I was up and out hiking early one morning, getting on the trail about 6:30A. There were more people out than normal and as I started down my favorite path, a couple began to follow me, which of course is fine, but I wanted some solitude and frankly wanted to let my dog, Jada run off leash and burn off her energy. So, I saw a short side path that I had always assumed was a dead end for fisherman to settle in close to the water. It was a gateway to a part of the timber that I had never been. I ended up finding this manicured, but untraveled road which I walked for about a mile. All of a sudden it all opened up to this beautiful forest and there are sap buckets everywhere. Hundreds of them. Really cool find.

Later, the road turns in to a very long hill, which would be fine but it is still covered in ice. So, I turn around and head back down. Then I see it. A “shortcut” back to the main trail. It is a deer path, about 18″ wide that borders the very edge of the bluff. Now, I know I will likely hit a couple of bad spots, but how bad can it be? Deer’s do it….

First 200 feet, all is great. It rounds the bend of the bluff (I am about 30 ft. up and there is water at the bottom.) All of a sudden my 18″ path turns in to a 6″ path. Jada is ahead of me and naturally she is just trotting a long, jumping over the rough spots. Well, rough spots aren’t bad if you actually have a trail, but 6″ does not a trail make. At one point I slip on ice but catch myself by going down on all fours and grabbing handfuls of dried grass. Feeling pretty good. I start to get up by placing my hands, palms down flat, still hanging on to the grass, and get my feet under me. This stance results in my butt being in the air while I steady myself. Those of you that have dogs know, fore paws down and butt up is the universal dog sign of “Let’s wrestle.”

I look up and 75 pounds of hair has turned around and is staring at me with big, wide, happy eyes. For some reason, I just couldn’t speak. To say “No, stay, sit, stop…just wasn’t happening. All I could think of was “I hope I don’t die.” Jada comes barreling at me and at the last moments I yelled, “NO!” She jumps over me landing behind me, like a chubby ballet dancer on a balance beam. But “lab crazies” just have to burn themselves out. (Labs get so much adrenaline they have to run at full speed in large circles to burn off the energy. You really can’t stop them once they start, as the dog is just going nuts.) I look behind me and she has went half way up the hill and she is rounding a tree and heading back down at full speed, slipping and sliding the whole time. This went on for 3 jumps. All I could do was pull my shoulders in, head down and hope she didn’t land on me and we would both go over. Nope.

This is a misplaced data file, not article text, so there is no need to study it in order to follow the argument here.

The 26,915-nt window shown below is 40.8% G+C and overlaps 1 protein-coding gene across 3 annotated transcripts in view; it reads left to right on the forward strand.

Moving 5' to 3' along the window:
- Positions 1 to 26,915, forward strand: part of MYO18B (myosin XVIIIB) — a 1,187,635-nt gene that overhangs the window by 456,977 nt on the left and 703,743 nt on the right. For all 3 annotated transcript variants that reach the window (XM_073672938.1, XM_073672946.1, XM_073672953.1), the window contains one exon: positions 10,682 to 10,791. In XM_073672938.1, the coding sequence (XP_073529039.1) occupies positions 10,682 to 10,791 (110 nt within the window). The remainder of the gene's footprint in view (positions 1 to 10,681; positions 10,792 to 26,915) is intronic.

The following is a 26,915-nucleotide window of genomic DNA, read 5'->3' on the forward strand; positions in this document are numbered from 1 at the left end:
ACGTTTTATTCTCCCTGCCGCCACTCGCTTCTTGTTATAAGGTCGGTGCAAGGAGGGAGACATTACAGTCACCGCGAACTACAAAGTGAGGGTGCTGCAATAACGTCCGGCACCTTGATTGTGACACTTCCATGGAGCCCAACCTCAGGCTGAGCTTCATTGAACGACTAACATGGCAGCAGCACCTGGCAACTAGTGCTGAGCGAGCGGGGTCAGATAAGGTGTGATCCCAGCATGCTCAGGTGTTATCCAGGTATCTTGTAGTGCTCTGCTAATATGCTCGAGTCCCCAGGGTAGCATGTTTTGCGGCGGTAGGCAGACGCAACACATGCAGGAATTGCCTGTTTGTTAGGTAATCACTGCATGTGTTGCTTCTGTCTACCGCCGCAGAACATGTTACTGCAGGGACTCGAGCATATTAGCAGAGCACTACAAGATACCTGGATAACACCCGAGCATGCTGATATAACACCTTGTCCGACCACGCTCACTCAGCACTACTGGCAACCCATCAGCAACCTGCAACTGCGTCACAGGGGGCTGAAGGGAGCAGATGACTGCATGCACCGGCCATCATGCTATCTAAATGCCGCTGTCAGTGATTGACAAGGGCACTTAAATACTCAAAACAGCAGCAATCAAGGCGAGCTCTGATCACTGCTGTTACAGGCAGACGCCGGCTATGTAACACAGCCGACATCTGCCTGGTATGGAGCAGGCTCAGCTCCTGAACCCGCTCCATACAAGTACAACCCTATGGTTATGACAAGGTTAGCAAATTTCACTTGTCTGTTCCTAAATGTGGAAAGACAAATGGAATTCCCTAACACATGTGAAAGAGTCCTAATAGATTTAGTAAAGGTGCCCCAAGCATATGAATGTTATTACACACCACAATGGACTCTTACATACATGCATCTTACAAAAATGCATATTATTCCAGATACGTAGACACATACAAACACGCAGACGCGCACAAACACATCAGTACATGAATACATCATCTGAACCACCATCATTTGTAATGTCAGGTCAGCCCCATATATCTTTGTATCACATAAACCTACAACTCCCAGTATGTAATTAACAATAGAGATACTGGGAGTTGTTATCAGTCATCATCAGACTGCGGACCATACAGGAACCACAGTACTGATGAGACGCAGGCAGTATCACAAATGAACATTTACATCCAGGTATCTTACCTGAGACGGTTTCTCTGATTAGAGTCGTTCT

On the last jump she ends up in front and just starts walking on about her way. I get upright, get off the deer trail and lift her face up to mine and tell her she is an insane beast and that we will at some point die together. To which she responds with a wet French kiss right on my mouth.

Good times.

After it was all over I started to laugh about how much that entire event reminded me of owning a business. It all seems rosy and fun in the beginning. You take some risks that turn out to be much bigger challenges that you expected. One day, you look up and a situation is barreling down on top of you and all you can do is duck and weather the potential impact. Then, all of a sudden you look up, and your client or employees are smiling at you and you are getting up and moving forward again.

I have learned a lot in 5 years. The most important lessons are to

1) Be resilient.

2) Don’t borrow trouble.

3) Don’t turn back. Stabilize, stand up and move forward.

Turning around should never be an option.

-Betsy McCloskey, Partner/Principal